Robbins Ferry First known as Paso Tomas (Thomas' Ford) at the crossing of the San Antonio Road and LaBahia Road over the Trinity River, established about 1821 by Joel Leakey. Named in honor of Nathaniel Robbins, who operated it for many years. Acquired about 1852 by Elisha Clapp, whose descendants operated it until 1930 when Clapp's Ferry Bridge was constructed. When Nathaniel Robbins operated the ferry, he built a cedar log two-story tavern-inn on the north side of the highway a short distance from Bucareli. It was located near where the feed barns are on the Hayes land today. Wayfarers who crossed the river coming toward the west could spend the night. Further up the road and same side, was the the Robbins Ferry. (1936)
Rock Prairie Cemetery Pioneers William D. and Delina Walker Hollis arrived in Texas in 1837 and purchased land in what became the Hollis community in 1855. Joshua and Martha Terrell Ford bought adjoining land in 1860. Oral history relates that a baby born to slaves was buried on the Hollis farm prior to the Civil War. The first marked burial on the Hollis land was that of William B. Best in 1861. The marked grave on the Ford's adjoining property was that of Martha Ford's mother, Isabella Terrell, in 1868. Each family set aside acreage out of their property for a community cemetery. Later owners of the land included J. W. Eaves and J. Milton Jackson, whose heirs later deeded the cemetery land to the Rock Priaire Cemetery Association. (1999)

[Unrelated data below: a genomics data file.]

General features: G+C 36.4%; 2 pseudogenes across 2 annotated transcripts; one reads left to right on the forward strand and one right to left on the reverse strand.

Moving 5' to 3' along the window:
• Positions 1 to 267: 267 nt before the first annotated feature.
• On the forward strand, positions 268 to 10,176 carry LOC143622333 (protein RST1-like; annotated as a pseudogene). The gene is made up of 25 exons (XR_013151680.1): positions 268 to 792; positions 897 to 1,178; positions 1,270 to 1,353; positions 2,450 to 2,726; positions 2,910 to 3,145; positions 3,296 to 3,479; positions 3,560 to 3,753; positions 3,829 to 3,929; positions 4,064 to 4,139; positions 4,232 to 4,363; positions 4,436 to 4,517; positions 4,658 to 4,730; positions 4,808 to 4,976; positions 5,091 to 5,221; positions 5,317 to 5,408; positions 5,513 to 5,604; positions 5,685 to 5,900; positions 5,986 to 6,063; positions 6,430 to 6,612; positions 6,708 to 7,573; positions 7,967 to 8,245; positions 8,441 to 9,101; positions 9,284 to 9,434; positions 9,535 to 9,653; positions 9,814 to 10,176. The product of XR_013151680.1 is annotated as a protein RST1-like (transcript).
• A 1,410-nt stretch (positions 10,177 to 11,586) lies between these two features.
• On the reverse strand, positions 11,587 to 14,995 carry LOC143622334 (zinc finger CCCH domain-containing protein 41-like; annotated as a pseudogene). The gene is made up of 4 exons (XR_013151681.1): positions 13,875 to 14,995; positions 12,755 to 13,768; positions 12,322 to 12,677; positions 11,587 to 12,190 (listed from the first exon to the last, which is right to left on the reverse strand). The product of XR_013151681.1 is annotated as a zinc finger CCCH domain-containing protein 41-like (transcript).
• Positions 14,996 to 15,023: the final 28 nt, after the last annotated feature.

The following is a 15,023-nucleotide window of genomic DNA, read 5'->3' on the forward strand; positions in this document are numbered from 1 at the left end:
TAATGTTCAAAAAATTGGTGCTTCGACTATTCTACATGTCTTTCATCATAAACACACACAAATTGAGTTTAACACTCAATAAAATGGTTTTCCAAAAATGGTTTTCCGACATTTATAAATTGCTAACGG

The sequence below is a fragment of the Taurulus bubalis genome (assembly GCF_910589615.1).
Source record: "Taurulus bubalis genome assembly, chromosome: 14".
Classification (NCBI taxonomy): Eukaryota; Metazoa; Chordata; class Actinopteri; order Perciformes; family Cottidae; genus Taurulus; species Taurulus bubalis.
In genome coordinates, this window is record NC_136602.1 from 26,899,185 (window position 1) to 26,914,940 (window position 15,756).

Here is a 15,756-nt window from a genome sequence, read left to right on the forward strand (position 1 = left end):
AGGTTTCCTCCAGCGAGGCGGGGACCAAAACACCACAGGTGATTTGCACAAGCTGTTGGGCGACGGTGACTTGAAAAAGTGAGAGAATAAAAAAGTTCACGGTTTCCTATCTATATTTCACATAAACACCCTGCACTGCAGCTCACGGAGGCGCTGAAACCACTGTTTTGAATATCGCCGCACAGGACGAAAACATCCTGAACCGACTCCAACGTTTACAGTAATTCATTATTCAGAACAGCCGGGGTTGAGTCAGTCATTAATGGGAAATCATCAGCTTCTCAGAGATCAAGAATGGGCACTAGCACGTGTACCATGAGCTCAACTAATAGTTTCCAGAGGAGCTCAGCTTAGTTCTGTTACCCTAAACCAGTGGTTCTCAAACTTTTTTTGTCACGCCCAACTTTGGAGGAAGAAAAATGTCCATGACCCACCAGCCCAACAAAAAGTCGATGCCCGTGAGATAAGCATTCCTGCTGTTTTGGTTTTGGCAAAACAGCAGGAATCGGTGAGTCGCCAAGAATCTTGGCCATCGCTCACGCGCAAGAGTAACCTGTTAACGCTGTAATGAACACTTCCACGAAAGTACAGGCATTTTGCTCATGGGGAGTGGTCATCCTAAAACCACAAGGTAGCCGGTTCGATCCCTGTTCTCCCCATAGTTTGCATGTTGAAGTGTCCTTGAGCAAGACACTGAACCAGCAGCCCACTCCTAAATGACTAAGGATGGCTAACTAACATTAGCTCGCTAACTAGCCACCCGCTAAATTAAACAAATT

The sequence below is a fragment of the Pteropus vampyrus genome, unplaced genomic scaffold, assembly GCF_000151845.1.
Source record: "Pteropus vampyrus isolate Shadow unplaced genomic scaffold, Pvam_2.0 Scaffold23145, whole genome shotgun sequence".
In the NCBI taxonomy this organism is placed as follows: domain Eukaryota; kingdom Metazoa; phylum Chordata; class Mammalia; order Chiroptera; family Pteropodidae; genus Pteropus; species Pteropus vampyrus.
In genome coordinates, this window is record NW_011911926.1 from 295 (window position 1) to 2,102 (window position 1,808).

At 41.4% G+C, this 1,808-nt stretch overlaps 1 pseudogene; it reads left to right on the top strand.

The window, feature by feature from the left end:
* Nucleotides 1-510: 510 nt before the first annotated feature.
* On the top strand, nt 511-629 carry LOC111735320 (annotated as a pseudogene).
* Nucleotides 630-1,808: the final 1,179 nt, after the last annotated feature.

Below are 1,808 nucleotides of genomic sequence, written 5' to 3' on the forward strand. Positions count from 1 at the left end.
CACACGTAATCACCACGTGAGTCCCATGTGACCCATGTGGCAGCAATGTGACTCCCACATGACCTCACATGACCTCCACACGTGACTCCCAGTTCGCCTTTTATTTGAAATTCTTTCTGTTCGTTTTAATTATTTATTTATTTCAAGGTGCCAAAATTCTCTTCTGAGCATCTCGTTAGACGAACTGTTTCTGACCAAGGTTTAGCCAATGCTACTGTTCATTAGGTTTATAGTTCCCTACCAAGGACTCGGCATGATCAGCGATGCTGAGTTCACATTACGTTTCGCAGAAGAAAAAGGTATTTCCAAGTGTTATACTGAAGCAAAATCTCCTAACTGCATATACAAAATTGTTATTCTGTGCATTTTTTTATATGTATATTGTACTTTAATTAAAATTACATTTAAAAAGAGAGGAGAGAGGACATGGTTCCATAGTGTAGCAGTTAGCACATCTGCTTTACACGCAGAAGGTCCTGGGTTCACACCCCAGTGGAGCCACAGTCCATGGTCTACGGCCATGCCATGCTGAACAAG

Rogers Prairie Located on the Old San Antonio Road, this area was settled in 1835 by Robert Rogers (1799-1870), who had received a land grant from the Mexican Government. A settlement grew up around his property as he was joined by his brother Stephen Rogers and others. The community later included a church, school, post office, Masonic Lodge, and several stores. Bypassed by the Trinity and Brazos Valley Rail line in 1906, the town was moved 1.6 miles west and renamed Normangee. Only a community cemetery (.1 mile north) remains at the original site. (This marker is located in Leon County.)
Shapira Hotel Russian-born Jewish immigrants Jake Shapira (died 1903) and his wife Sarah owned a boarding house at this site which burned in 1903. The following year Sarah had this Victorian hotel built. The structure reflects Eastlake styling and features fishscale and diamond shingling. One of the most lavish buildings in the region, the Shapira Hotel was an early center of business and social activity. It was later operated by Clara Wills as the Wills Hotel. (1982) Recorded by the Texas Historic Landmarks in 1982, and entered in The National Register of Historic Places in 1980. It is now operating as the Woodbine Hotel, a bed and breakfast.